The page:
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(entered heaven in 390)
Did you ever notice how cheap words are these days? So many words. An endless flow of words. Words, words, words… Millions of books, billboards, radio programs, television shows (hundreds of channels!), magazines by the thousand, newspapers with more text in one daily edition than many ancient peoples would have seen in a lifetime, libraries around every corner, talk shows, portable phones… We are inundated with words. One unfortunate consequence is that we more easily tend to be careless, inelegant, and even irreverent in our speech; a culture of cheap verbosity has affected us all. You have the good fortune of exemplary parents in this regard. Just try to find someone who has heard your mother speak badly of anyone, and though your father tends to be reserved, when he talks, people listen. In that sense, he follows the example of today’s saint – an example worth pondering.
Pambo was one of those hermits who trekked into the Egyptian deserts in order to dedicate himself fully to prayer, work, and penance. He learned the spiritual life under the expert tutelage of such saints as Anthony and Macarius and then, in turn, became the teacher of other saints. He fast became noteworthy for being a man of few words, but aspiring monks and lay people alike who came to him for counsel were never disappointed; his laconic responses were full of the sweet honey of wisdom. He did not attain his remarkable prudence in a speech by accident. His very first reading lesson was taken from Psalm 38: “I said, I will take heed to my ways that I sin not with my tongue.” As soon as he had learned to read it he told his teacher, “That’s enough for today.” Then he went off to think about it. Six months later he returned to for his second reading lesson.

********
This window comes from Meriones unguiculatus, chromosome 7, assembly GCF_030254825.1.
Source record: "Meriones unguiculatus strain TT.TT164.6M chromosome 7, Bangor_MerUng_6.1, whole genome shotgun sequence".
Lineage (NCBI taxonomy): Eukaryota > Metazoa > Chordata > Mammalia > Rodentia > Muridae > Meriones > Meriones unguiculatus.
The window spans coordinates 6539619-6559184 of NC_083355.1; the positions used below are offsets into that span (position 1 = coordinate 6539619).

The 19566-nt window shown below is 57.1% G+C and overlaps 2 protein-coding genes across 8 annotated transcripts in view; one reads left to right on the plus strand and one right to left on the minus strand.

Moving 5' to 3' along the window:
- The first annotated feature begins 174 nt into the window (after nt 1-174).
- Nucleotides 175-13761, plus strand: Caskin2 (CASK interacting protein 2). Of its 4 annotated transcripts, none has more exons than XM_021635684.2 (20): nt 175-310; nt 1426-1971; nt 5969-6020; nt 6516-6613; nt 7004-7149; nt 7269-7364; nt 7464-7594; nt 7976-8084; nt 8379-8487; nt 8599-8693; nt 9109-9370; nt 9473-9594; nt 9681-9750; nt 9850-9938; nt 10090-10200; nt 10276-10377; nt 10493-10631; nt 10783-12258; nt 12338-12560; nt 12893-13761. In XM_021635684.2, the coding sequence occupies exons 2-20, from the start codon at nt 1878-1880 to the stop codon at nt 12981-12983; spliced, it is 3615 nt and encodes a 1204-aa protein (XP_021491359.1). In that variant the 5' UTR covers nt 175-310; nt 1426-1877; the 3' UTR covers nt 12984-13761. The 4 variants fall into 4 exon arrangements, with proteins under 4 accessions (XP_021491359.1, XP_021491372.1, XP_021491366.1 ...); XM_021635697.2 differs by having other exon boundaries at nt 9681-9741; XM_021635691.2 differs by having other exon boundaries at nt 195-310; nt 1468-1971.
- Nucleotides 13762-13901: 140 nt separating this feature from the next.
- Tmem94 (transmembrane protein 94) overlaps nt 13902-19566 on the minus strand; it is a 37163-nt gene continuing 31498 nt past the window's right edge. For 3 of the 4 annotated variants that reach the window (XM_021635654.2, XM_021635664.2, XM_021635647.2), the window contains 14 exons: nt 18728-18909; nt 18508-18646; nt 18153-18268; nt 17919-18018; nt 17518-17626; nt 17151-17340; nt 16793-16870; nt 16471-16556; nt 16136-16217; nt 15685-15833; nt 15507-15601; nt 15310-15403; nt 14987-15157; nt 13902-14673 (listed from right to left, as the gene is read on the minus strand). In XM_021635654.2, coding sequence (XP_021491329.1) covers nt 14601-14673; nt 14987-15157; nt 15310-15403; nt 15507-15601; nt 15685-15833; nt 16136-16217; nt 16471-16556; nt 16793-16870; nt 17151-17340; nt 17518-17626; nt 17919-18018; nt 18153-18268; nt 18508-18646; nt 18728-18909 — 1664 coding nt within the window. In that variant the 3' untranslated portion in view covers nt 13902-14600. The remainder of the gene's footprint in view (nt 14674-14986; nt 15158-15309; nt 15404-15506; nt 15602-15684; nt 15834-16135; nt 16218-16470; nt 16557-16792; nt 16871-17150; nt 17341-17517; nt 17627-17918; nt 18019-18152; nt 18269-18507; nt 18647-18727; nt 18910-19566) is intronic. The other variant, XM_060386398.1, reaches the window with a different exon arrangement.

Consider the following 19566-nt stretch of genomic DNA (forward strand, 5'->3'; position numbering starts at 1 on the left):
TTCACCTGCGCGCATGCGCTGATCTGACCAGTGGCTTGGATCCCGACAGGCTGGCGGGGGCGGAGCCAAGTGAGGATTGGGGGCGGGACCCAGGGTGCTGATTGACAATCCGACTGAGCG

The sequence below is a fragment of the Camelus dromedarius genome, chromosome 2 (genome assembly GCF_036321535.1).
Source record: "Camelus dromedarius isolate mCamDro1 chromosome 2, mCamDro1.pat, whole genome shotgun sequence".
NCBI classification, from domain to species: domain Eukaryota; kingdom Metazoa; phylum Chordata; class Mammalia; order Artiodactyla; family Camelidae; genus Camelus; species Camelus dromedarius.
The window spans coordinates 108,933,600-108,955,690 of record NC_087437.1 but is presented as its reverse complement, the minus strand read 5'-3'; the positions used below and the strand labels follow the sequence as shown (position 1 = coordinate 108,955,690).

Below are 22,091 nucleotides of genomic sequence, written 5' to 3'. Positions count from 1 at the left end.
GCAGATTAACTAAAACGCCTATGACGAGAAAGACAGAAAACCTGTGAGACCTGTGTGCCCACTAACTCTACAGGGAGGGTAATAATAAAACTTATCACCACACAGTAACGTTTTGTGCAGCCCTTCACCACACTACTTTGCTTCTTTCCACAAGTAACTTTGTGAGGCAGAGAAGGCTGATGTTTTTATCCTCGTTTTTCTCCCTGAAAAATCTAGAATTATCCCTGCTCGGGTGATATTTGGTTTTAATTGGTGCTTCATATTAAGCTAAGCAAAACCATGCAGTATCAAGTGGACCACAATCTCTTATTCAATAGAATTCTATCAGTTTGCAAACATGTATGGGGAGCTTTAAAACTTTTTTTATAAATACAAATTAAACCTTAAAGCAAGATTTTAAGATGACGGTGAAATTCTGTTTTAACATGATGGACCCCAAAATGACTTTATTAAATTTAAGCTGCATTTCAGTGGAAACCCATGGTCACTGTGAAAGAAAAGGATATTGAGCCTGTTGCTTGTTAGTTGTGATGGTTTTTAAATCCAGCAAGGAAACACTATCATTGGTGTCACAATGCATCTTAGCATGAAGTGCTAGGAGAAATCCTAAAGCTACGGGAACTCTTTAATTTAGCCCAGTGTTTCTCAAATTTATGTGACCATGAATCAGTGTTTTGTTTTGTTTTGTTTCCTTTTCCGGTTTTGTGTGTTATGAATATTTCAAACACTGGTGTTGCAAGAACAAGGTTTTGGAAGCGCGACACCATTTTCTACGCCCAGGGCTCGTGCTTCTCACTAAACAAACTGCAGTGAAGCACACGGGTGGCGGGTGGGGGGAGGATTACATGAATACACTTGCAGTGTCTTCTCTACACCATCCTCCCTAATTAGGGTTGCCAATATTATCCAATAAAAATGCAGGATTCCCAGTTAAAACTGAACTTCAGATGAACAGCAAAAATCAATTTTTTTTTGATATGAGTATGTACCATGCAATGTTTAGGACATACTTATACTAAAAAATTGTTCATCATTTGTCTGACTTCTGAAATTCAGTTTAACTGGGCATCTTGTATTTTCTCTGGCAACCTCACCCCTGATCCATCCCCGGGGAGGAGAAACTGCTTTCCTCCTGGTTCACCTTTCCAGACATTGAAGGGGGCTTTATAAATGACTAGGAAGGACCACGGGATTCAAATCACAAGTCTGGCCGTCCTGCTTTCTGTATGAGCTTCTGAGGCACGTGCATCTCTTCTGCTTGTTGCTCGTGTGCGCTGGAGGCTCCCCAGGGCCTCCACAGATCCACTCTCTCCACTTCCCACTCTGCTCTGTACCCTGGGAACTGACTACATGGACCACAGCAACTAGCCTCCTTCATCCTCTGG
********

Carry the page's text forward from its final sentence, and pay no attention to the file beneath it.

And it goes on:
Of course, I do not advocate that we take a vow of silence (although spending some time each day or week in silent prayer and reflection, or even opting not to blare the radio on every car trip or wear the walkman during every chore will – I guarantee it – do wonders for your interior peace and recollection), but would it be too much to recommend that we learn the art of elegance and modesty in speech? Should we not glorify God with every word we speak? As common and cheap as they are nowadays, words still have power; by wasting them we may be wasting a lot more than we think.
Anyway, sorry to bore you with my musings. Just wanted to wish you a happy saint’s day. God bless.
Sincerely, Uncle Eddy